The tsunami, triggered by a magnitude 7.9 earthquake, sent waves reaching 4 to 27-metres high on the island’s northeastern coast, even destroying a whole village situated on the nearby island Babi. About 2,500 residents and tourists died from the event, with hundreds more injured, and thousands more homeless.

The 1992 Flores tsunami was also one of the first such events documented by an international survey that adhered to internationally accepted post-tsunami assessment standards.  On their field trip Behrens and his colleagues revisited some of sites assessed by the 1992 post-tsunami survey, spoke to eye witnesses, learned about the region’s current mitigation measures, and exchanged latest results from modeling and experimental tsunami research.

While on this field trip, Behrens came across this solitary mangrove, surrounded by what appears to be young mangrove propagules growing out from the water.

By Olivia Trani, EGU Communications Officer

References

Spalding M, McIvor A, Tonneijck FH, Tol S and van Eijk P (2014) Mangroves for coastal defence. Guidelines for coastal managers & policy makers. Wetlands International and The Nature Conservancy.

Imaggeo is the EGU’s online open access geosciences image repository. All geoscientists (and others) can submit their photographs and videos to this repository and, since it is open access, these images can be used for free by scientists for their presentations or publications, by educators and the general public, and some images can even be used freely for commercial purposes. Photographers also retain full rights of use, as Imaggeo images are licensed and distributed by the EGU under a Creative Commons licence. Submit your photos at http://imaggeo.egu.eu/upload/.

Imaggeo on Mondays: Penguins – a biogeochemical link between sea and land

Imaggeo on Mondays: Penguins – a biogeochemical link between sea and land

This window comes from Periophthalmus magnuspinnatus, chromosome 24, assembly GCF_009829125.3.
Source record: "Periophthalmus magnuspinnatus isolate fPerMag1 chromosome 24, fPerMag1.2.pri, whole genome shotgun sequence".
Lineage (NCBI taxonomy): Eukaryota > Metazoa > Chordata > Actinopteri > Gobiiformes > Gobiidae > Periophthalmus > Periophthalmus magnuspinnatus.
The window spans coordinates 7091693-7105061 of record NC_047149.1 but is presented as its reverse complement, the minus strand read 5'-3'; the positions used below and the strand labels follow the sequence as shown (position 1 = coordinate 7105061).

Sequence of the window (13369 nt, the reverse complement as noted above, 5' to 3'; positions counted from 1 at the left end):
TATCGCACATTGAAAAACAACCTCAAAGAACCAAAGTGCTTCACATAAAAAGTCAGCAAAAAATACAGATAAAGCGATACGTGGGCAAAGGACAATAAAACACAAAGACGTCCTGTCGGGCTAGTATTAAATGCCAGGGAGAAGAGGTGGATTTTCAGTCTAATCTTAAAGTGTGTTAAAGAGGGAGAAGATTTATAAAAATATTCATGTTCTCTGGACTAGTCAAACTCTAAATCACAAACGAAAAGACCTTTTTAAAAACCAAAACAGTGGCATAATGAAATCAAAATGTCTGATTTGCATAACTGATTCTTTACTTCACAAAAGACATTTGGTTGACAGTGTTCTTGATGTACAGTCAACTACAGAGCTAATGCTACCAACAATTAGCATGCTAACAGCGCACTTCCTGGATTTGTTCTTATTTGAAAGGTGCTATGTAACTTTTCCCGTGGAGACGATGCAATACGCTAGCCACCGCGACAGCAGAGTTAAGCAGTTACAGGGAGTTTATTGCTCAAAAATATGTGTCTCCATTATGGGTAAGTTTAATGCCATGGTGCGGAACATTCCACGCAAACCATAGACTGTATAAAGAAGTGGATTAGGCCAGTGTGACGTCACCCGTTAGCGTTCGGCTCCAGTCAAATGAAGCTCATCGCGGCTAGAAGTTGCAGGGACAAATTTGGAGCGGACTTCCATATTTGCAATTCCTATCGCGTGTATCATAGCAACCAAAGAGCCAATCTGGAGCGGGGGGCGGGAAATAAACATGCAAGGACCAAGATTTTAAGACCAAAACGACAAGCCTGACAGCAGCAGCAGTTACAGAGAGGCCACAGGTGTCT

A couple of Chinstrap penguins (Pygoscelis antarctica) at their nesting site on Deception Island, maritime Antarctica. Sea birds contribute importantly to biogeochemical cycles in coastal ecosystems and on islands. Feeding on the marine food chain and nesting on land, they carry large amounts of marine nutrients into terrestrial ecosystems. This might be of particular importance for the nitrogen (N) cycle of terrestrial ecosystems in the antarctic. In the form of ammonia, marine derived N can travel far inland with the wind, and perhaps represent an important nutrient source for the growth of mosses.

Description by Daniel Wasner, as it first appeared on imaggeo.egu.eu.

Imaggeo is the EGU’s online open access geosciences image repository. All geoscientists (and others) can submit their photographs and videos to this repository and, since it is open access, these images can be used for free by scientists for their presentations or publications, by educators and the general public, and some images can even be used freely for commercial purposes. Photographers also retain full rights of use, as Imaggeo images are licensed and distributed by the EGU under a Creative Commons licence. Submit your photos at http://imaggeo.egu.eu/upload/.